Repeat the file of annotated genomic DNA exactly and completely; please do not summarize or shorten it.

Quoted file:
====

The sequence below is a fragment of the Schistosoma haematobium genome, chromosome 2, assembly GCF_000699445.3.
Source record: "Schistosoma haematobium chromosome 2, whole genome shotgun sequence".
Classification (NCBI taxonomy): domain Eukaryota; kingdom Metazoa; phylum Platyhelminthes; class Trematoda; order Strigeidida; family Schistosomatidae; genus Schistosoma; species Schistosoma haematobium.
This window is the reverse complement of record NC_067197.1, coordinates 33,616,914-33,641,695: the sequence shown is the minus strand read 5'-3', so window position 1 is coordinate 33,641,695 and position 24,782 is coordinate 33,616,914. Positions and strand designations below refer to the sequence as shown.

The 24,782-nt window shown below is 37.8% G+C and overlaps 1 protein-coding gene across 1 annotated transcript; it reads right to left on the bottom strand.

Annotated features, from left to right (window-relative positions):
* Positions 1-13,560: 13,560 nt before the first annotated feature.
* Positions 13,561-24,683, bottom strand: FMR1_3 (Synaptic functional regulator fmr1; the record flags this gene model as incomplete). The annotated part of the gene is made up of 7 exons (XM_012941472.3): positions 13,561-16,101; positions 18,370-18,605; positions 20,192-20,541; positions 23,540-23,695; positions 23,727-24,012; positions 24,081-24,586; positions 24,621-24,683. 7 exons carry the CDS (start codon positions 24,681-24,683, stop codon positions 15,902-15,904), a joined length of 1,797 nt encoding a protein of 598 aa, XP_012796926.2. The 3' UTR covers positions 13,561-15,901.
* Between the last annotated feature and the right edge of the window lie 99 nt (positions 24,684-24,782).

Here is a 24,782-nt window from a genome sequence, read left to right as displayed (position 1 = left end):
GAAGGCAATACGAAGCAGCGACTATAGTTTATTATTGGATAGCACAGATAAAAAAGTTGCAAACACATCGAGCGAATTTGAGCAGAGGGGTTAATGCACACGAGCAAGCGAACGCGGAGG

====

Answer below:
The sequence below is a fragment of the Schistosoma haematobium genome, chromosome 2, assembly GCF_000699445.3.
Source record: "Schistosoma haematobium chromosome 2, whole genome shotgun sequence".
Classification (NCBI taxonomy): domain Eukaryota; kingdom Metazoa; phylum Platyhelminthes; class Trematoda; order Strigeidida; family Schistosomatidae; genus Schistosoma; species Schistosoma haematobium.
This window is the reverse complement of record NC_067197.1, coordinates 33,616,914-33,641,695: the sequence shown is the minus strand read 5'-3', so window position 1 is coordinate 33,641,695 and position 24,782 is coordinate 33,616,914. Positions and strand designations below refer to the sequence as shown.

The 24,782-nt window shown below is 37.8% G+C and overlaps 1 protein-coding gene across 1 annotated transcript; it reads right to left on the bottom strand.

Annotated features, from left to right (window-relative positions):
* Positions 1-13,560: 13,560 nt before the first annotated feature.
* Positions 13,561-24,683, bottom strand: FMR1_3 (Synaptic functional regulator fmr1; the record flags this gene model as incomplete). The annotated part of the gene is made up of 7 exons (XM_012941472.3): positions 13,561-16,101; positions 18,370-18,605; positions 20,192-20,541; positions 23,540-23,695; positions 23,727-24,012; positions 24,081-24,586; positions 24,621-24,683. 7 exons carry the CDS (start codon positions 24,681-24,683, stop codon positions 15,902-15,904), a joined length of 1,797 nt encoding a protein of 598 aa, XP_012796926.2. The 3' UTR covers positions 13,561-15,901.
* Between the last annotated feature and the right edge of the window lie 99 nt (positions 24,684-24,782).

Here is a 24,782-nt window from a genome sequence, read left to right as displayed (position 1 = left end):
GAAGGCAATACGAAGCAGCGACTATAGTTTATTATTGGATAGCACAGATAAAAAAGTTGCAAACACATCGAGCGAATTTGAGCAGAGGGGTTAATGCACACGAGCAAGCGAACGCGGAGG